By: Robert Avsec, Executive Fire Officer
A firefighter injury can happen, even with the best of efforts by the person and their department. This despite having top-notch personal protective clothing and equipment, well-developed SOGs, and equally well-developed training and education
Why? Because despite these positive measures, and others such as physical training programs, the job requirements are still physically demanding for the individual. The risk of physical injury escalates as the firefighter becomes fatigued. “A tired firefighter is a firefighter injury waiting to happen.”
I’ve often told my student firefighters during training sessions that a firefighter is very much akin to a linebacker in football. The linebacker must be the most versatile athlete on the field for their team because they must be strong enough and fast enough to stop a running play, while being agile and fast enough to cover a running back or receiver on a pass play. And both of those defensive functions need great stamina.
Do you see the parallels now? Firefighters must also have the physical skill set to do physically demanding, and often hard, work for extended periods of time. They must have the flexibility and agility to do that work in tight spaces or elevated positions.
And like the linebacker who must go right back on the field because their offensive team just ran three plays and a
punt, the firefighter must often take a quick break (rehab) before getting right back to work (due to a limited number of available firefighters on the scene).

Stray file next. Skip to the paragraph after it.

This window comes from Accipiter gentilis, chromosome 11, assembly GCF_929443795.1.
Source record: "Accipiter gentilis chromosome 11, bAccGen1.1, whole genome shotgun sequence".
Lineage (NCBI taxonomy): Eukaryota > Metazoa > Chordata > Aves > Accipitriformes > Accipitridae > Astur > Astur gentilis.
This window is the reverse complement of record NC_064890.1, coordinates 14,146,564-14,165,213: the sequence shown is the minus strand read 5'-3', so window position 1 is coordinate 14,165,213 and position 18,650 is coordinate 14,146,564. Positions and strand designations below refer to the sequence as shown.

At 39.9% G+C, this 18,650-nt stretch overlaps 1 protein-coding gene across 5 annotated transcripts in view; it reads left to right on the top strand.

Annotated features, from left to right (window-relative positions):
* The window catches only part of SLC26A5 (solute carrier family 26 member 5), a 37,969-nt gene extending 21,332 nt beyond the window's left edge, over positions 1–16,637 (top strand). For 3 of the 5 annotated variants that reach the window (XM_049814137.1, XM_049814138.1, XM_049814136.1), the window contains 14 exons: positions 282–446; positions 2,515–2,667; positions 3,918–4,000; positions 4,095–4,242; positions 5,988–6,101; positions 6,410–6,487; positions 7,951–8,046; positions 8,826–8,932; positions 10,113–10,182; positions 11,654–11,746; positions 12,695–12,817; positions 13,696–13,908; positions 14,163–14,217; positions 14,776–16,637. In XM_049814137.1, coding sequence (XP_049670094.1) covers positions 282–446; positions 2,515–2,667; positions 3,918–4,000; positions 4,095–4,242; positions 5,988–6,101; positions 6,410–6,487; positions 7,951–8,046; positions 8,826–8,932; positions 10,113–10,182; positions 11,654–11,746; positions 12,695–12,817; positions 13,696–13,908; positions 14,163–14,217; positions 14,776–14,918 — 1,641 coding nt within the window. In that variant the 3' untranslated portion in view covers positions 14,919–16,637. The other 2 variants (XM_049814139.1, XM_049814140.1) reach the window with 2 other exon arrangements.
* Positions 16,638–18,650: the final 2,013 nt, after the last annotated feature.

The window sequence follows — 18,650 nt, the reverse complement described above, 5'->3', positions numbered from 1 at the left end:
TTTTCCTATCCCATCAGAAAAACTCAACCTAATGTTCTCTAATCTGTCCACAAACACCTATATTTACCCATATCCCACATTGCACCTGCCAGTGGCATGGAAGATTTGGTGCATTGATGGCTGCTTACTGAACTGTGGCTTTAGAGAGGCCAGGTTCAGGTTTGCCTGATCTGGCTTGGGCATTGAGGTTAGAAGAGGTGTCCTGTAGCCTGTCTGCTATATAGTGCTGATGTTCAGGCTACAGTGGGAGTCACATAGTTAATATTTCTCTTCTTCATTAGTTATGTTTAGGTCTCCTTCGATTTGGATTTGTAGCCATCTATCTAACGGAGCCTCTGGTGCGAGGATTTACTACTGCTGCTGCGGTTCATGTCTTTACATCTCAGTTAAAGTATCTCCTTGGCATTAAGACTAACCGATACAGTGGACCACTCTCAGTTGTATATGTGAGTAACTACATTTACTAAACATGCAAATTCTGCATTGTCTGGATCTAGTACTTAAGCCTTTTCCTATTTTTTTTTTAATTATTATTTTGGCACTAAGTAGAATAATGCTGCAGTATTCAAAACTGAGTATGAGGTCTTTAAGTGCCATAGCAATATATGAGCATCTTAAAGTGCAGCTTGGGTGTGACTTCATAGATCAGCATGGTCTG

The Denver (Colo.) Fire Department has embraced this paradigm in their new approach to getting injured firefighters “back in the game.” The Denver department has taken best practices in how athletes in professional sports are assessed and treated following injuries and created its own program focusing on:
- Preventing firefighter injuries, particularly those caused by overexertion;
- Returning injured line firefighters to duty more quickly; and
- Reducing the department’s worker’s compensation costs.
Positive Results for Denver Fire Department
According to a December 2016 story published in the Denver Post, the Denver Fire Department saw a 42 percent decrease in worker’s comp claims from overexertion as well as the cost of treating injuries to lower backs, shoulders and knees (Which, along with overexertion, accounted for the majority of the department’s worker’s compensation costs).
Keys to Denver’s Success